WELLS, Maine — On Friday, Nov.7, students at Wells High School had the opportunity to listen to a man who as a child survived the genocide in the Darfur region of Sudan and escaped to the United States.
Elfadel Arbab spoke to a group of students who are studying the atrocities of genocide. Before the presentation, a music video called “Living Darfur” was shown depicting villagers going about their daily lives. Images of children laughing and playing moved across the screen as a man sung the words, “see the nation through the people’s eyes.”
When the video finished, Arbab rose and said it was honor to be at the school and to share with the students his experience escaping the genocide in Darfur. Arbab told the audience that when he was 12 years old the Janjaweed militia came and destroyed his village.
Arbab is one of nine children, eight boys and one girl. He said his mother woke them up and he was the last one to get out of the house. He explained that the Janjaweed would form two circles around a village. In the first circle the militia had guns and machetes, and would force the villagers into houses, which were then lit on fire to burn the captives alive.
If anyone managed to penetrate the first circle, there was a second circle of Janjaweed on horseback or camels who would chase those who escaped and kill them.
Arbab said the Janjaweed chased him and threw him in a house that was on fire. Arbab said his body was burned from his clothes and hair that caught fire.
“I was asking myself, ‘why are they doing this?’” he said.
Arbab said he thought about how to escape and he saw black smoke pouring out from the structure that housed their food and supplies. He used the smoke as a cover, running through it so no one could see him. He knew he had to get to a tree on the outskirts of the village where his mother said they should all meet if separated.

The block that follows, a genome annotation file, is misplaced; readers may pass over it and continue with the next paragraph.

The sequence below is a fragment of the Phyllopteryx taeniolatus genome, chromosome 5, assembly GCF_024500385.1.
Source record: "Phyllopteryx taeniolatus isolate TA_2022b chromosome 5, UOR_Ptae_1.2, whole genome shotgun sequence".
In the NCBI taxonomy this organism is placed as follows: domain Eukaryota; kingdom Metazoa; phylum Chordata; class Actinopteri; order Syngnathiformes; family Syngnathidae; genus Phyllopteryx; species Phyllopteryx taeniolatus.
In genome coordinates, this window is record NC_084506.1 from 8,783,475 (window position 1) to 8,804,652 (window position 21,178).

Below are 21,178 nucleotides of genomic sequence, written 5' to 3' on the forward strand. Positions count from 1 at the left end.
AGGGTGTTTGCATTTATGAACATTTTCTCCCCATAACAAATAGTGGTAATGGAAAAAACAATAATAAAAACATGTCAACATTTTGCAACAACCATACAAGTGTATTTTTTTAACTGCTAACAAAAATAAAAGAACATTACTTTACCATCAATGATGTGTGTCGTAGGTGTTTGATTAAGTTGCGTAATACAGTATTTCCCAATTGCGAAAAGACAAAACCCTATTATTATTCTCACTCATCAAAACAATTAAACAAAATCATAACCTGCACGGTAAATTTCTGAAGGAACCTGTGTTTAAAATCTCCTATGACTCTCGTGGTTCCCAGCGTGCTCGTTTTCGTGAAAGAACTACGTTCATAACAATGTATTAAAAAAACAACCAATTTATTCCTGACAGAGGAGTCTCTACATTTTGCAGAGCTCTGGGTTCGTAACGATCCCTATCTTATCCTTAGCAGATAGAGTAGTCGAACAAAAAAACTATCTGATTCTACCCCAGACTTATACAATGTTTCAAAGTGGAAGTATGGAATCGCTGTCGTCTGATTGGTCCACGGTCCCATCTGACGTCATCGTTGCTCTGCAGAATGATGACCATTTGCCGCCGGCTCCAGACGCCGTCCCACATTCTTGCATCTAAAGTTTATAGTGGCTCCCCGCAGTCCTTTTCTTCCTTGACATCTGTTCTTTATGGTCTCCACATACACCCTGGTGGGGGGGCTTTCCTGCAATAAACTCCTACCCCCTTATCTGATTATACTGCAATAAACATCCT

Arbab stayed at the tree for three days, surviving on eating bits of the tree.
He then remembered lessons taught by the village elders, that to find help, climb the tree to look for a fire in the distance.
Arbab said in Darfur fire meant everything to them. It was used to cook food and stay warm. Arbab climbed the tree and saw a fire in the distance. He headed toward the firelight, eventually reaching a town a week later.
Arbab was helped by another young man who was a dishwasher at a restaurant. The dishwasher gave him food, helped him find a job, and eventually a ticket to Kudok, where he hoped to locate his parents.
When he reached Kudok he said, “it was like a nightmare there.” Arbab only spoke the language of his village, which no one else spoke.
He said people went through trash bags from restaurants looking for leftover food in order to survive. He said the water was dirty and a lot of kids got sick and died.
One morning Arbab found some children who spoke his language and he went to live with them in an open field. There were no beds or blankets and the children dug holes in the ground in the winter and slept inside them.
“We were like lost boys living with lost girls,” he said.
Arbab explained that they would have to run and hide when the government was nearby or else they would be taken and forced into becoming soldiers.
“We lived in fear like that for years,” he said.